Marie Watt is an American artist and citizen of the Seneca Nation with German-Scots ancestry. Her work draws from history, biography, Iroquois protofeminism, and Indigenous teachings; in it, she explores the intersection of history, community, and storytelling. Through collaborative actions she instigates multigenerational and cross-disciplinary conversations that might create a lens for understanding connectedness to place, one another, and the universe.
Her process is both solitary and cooperative. Small works are personal meditations. Larger works are made in community, notably in sewing circles, public events in which anyone may participate. The fellowship and storytelling that takes place around the worktable is as important as the object that grows out of it.
Watt holds an MFA in painting and printmaking from Yale University; she attended Willamette University and the Institute of American Indian Arts; and in 2016 she was awarded an honorary doctorate from Willamette University.
She has attended a number of residencies, including those at the Skowhegan School of Painting and Sculpture and the Vermont Studio Center; and she has received fellowships and awards from the Joan Mitchell Foundation, Anonymous Was a Woman, and the Ford Family Foundation. Watt was the 2005 recipient of the Seattle Art Museum’s Betty Bowen Award and is a 2019 recipient of a Fuel Their Fire residency at the Tacoma Museum of Glass. She currently serves on the board for VoCA (Voices in Contemporary Art) and on the Native Advisory Board for the Portland Art Museum.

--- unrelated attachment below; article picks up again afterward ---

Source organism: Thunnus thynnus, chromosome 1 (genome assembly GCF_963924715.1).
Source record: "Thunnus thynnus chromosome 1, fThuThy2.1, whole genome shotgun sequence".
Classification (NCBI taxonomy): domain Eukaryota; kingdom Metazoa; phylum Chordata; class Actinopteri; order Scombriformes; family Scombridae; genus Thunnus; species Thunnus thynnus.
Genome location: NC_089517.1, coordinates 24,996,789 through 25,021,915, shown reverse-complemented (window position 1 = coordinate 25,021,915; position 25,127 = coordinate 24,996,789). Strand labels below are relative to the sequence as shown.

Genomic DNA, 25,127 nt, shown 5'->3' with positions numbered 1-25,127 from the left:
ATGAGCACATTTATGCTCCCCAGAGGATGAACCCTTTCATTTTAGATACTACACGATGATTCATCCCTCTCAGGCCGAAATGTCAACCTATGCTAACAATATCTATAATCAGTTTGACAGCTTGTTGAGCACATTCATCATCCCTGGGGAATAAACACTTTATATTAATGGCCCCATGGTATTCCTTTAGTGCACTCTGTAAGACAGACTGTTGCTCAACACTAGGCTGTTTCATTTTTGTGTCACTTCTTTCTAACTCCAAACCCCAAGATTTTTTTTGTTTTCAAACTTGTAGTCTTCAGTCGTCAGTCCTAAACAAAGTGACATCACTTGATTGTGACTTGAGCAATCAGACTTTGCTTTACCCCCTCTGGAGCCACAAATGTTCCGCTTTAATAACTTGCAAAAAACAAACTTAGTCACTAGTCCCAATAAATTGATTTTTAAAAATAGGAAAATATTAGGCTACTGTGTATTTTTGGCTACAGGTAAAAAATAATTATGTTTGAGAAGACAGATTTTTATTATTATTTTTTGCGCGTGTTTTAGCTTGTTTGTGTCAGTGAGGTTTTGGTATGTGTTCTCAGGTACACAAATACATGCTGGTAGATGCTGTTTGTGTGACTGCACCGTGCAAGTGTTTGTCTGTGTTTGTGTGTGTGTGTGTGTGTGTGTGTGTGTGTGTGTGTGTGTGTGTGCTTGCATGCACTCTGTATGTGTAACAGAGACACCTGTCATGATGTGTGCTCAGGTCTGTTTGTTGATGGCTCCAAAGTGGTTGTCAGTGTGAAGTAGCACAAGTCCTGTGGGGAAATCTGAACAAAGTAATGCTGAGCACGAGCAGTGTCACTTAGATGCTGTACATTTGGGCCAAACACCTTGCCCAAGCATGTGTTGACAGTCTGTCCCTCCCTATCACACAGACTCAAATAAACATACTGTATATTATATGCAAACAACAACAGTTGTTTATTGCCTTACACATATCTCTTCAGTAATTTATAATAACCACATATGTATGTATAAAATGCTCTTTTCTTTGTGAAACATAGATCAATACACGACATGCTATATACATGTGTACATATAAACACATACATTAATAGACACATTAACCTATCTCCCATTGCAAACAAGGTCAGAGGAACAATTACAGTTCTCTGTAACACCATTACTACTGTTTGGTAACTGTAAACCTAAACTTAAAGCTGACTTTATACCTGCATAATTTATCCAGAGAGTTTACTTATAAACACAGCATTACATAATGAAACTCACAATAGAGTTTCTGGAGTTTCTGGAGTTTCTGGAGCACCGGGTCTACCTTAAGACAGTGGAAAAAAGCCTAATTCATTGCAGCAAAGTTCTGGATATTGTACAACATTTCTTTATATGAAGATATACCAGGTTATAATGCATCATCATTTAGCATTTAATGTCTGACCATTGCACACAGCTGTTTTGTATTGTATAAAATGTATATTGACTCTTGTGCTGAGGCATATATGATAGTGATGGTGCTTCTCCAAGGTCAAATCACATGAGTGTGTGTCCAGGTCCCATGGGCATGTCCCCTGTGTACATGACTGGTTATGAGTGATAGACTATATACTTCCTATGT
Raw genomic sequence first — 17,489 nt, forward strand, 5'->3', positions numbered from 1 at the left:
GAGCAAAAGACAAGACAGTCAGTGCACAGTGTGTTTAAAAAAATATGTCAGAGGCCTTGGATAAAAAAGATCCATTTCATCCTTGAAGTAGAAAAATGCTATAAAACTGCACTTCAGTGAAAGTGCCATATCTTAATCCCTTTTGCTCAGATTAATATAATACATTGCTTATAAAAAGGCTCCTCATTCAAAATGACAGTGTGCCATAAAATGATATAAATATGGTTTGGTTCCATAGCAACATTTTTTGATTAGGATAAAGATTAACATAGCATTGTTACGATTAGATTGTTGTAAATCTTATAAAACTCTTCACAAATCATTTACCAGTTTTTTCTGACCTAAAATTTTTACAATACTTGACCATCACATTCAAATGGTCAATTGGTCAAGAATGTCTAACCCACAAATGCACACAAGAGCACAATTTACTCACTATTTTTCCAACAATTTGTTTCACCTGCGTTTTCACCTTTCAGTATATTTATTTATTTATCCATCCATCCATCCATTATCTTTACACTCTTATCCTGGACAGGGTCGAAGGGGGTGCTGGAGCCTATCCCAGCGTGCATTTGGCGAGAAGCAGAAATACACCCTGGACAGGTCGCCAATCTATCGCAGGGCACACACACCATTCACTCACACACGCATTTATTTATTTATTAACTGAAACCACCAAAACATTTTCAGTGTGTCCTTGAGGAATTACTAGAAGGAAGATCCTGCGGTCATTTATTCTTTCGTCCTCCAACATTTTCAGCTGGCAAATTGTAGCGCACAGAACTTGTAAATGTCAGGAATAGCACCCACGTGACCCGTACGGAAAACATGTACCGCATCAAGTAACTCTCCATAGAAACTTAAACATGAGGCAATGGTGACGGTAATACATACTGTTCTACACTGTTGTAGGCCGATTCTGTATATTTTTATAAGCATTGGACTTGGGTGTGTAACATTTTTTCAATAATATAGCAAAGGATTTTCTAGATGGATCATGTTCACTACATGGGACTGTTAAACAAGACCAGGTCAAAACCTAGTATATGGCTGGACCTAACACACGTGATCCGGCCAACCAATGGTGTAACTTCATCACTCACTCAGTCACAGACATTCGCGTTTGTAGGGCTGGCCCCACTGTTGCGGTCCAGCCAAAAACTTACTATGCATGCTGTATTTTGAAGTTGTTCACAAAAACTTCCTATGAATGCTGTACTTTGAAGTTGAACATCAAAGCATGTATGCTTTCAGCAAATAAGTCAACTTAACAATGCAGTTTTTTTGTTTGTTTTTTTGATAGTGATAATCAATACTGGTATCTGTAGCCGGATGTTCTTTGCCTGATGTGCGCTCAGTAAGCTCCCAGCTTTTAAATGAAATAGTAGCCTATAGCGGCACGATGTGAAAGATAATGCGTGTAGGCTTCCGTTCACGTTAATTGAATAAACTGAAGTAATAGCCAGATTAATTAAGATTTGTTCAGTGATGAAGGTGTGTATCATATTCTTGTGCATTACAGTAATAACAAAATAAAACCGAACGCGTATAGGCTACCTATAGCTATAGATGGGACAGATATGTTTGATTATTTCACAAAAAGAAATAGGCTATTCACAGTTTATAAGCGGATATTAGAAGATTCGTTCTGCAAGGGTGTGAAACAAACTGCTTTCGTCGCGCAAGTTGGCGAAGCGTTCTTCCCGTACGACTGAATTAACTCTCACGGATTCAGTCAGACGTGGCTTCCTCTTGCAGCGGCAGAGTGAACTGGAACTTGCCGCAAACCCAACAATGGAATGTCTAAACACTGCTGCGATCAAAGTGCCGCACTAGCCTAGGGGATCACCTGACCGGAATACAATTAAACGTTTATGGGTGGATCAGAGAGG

Selected collections include the Seattle Art Museum, the Whitney Museum of American Art, the Albright-Knox Art Gallery, Yale University Art Gallery, Crystal Bridges Museum of American Art, National Gallery of Canada, the Smithsonian Institution’s National Museum of the American Indian and Renwick Gallery, the Tacoma Art Museum, the Fabric Workshop and Museum, the Denver Art Museum, the Portland Art Museum, and the Library of Congress.
Watt has received public art commissions from the Tacoma Art Museum, the Bill and Melinda Gates Foundation, the Denver Art Museum, and the United States Embassy in Islamabad, Pakistan, through the US State Department’s Art in Embassies program.
Watt’s work is featured in the 2019 exhibitions Making Knowing: Craft in Art, 1950–2019 at the Whitney Museum of American Art, New York, NY; and Place, Nations, Generations, Beings: 200 Years of Indigenous North American Art at Yale University Art Gallery, New Haven, CT.
Watt was born and raised in Seattle, Washington, and currently resides in Portland, Oregon.